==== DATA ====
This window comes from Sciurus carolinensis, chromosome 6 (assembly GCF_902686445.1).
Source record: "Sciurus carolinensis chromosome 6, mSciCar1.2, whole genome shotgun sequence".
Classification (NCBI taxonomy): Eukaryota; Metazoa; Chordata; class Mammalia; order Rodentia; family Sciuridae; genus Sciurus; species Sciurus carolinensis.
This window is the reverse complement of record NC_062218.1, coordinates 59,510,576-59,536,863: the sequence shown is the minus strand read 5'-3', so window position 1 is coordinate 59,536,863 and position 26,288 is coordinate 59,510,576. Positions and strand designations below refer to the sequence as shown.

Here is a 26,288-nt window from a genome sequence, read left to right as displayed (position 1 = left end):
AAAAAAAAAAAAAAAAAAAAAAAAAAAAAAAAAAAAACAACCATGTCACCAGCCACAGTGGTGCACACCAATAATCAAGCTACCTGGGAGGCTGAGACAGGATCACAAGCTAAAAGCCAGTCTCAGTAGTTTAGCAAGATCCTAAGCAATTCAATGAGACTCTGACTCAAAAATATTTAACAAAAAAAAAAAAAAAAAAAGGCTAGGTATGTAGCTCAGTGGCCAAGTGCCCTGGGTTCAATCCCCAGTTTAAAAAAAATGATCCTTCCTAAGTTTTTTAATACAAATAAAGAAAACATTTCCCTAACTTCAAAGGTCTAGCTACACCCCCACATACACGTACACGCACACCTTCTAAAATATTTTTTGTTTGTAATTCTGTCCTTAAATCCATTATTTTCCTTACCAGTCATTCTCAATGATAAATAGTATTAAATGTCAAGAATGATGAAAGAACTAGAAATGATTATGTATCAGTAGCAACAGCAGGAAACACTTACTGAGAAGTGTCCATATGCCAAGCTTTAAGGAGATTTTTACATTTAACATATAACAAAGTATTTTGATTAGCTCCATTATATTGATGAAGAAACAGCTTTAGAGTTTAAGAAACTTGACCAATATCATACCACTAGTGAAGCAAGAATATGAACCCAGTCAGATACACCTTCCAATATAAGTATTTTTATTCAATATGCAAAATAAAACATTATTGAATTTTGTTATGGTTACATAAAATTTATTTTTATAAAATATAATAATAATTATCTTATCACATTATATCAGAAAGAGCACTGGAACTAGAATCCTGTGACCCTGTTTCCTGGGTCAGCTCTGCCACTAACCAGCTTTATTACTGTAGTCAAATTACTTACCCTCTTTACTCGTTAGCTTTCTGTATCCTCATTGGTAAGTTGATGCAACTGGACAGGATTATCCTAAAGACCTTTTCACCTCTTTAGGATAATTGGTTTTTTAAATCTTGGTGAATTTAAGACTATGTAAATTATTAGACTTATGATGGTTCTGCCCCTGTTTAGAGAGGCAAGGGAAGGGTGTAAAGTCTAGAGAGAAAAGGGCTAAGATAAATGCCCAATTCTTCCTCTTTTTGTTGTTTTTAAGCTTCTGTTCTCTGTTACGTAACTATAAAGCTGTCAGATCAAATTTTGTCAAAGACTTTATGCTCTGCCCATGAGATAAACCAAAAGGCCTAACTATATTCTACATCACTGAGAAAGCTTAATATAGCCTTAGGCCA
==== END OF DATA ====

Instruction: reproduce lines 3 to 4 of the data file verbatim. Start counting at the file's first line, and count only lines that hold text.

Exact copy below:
Classification (NCBI taxonomy): Eukaryota; Metazoa; Chordata; class Mammalia; order Rodentia; family Sciuridae; genus Sciurus; species Sciurus carolinensis.
This window is the reverse complement of record NC_062218.1, coordinates 59,510,576-59,536,863: the sequence shown is the minus strand read 5'-3', so window position 1 is coordinate 59,536,863 and position 26,288 is coordinate 59,510,576. Positions and strand designations below refer to the sequence as shown.